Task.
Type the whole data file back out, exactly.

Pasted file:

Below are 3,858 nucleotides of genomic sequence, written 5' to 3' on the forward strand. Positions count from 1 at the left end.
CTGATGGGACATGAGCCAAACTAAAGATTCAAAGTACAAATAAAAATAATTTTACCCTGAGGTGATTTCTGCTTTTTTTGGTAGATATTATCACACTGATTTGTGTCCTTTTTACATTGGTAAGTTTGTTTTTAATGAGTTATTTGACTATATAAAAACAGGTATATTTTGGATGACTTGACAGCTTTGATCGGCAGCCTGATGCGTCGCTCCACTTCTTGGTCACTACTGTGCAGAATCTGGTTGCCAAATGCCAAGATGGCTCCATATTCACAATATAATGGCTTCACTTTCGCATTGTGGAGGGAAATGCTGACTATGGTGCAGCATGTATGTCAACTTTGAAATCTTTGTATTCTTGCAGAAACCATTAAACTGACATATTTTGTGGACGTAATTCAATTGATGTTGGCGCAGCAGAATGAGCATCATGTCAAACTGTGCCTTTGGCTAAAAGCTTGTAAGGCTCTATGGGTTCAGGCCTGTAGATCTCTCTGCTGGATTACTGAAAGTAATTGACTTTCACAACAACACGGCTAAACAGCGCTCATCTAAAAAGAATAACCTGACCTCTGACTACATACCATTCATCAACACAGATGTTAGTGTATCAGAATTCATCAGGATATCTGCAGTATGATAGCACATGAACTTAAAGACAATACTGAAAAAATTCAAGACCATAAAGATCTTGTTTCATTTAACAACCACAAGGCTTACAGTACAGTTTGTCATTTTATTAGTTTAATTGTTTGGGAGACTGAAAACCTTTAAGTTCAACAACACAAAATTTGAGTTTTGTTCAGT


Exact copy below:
Below are 3,858 nucleotides of genomic sequence, written 5' to 3' on the forward strand. Positions count from 1 at the left end.
CTGATGGGACATGAGCCAAACTAAAGATTCAAAGTACAAATAAAAATAATTTTACCCTGAGGTGATTTCTGCTTTTTTTGGTAGATATTATCACACTGATTTGTGTCCTTTTTACATTGGTAAGTTTGTTTTTAATGAGTTATTTGACTATATAAAAACAGGTATATTTTGGATGACTTGACAGCTTTGATCGGCAGCCTGATGCGTCGCTCCACTTCTTGGTCACTACTGTGCAGAATCTGGTTGCCAAATGCCAAGATGGCTCCATATTCACAATATAATGGCTTCACTTTCGCATTGTGGAGGGAAATGCTGACTATGGTGCAGCATGTATGTCAACTTTGAAATCTTTGTATTCTTGCAGAAACCATTAAACTGACATATTTTGTGGACGTAATTCAATTGATGTTGGCGCAGCAGAATGAGCATCATGTCAAACTGTGCCTTTGGCTAAAAGCTTGTAAGGCTCTATGGGTTCAGGCCTGTAGATCTCTCTGCTGGATTACTGAAAGTAATTGACTTTCACAACAACACGGCTAAACAGCGCTCATCTAAAAAGAATAACCTGACCTCTGACTACATACCATTCATCAACACAGATGTTAGTGTATCAGAATTCATCAGGATATCTGCAGTATGATAGCACATGAACTTAAAGACAATACTGAAAAAATTCAAGACCATAAAGATCTTGTTTCATTTAACAACCACAAGGCTTACAGTACAGTTTGTCATTTTATTAGTTTAATTGTTTGGGAGACTGAAAACCTTTAAGTTCAACAACACAAAATTTGAGTTTTGTTCAGT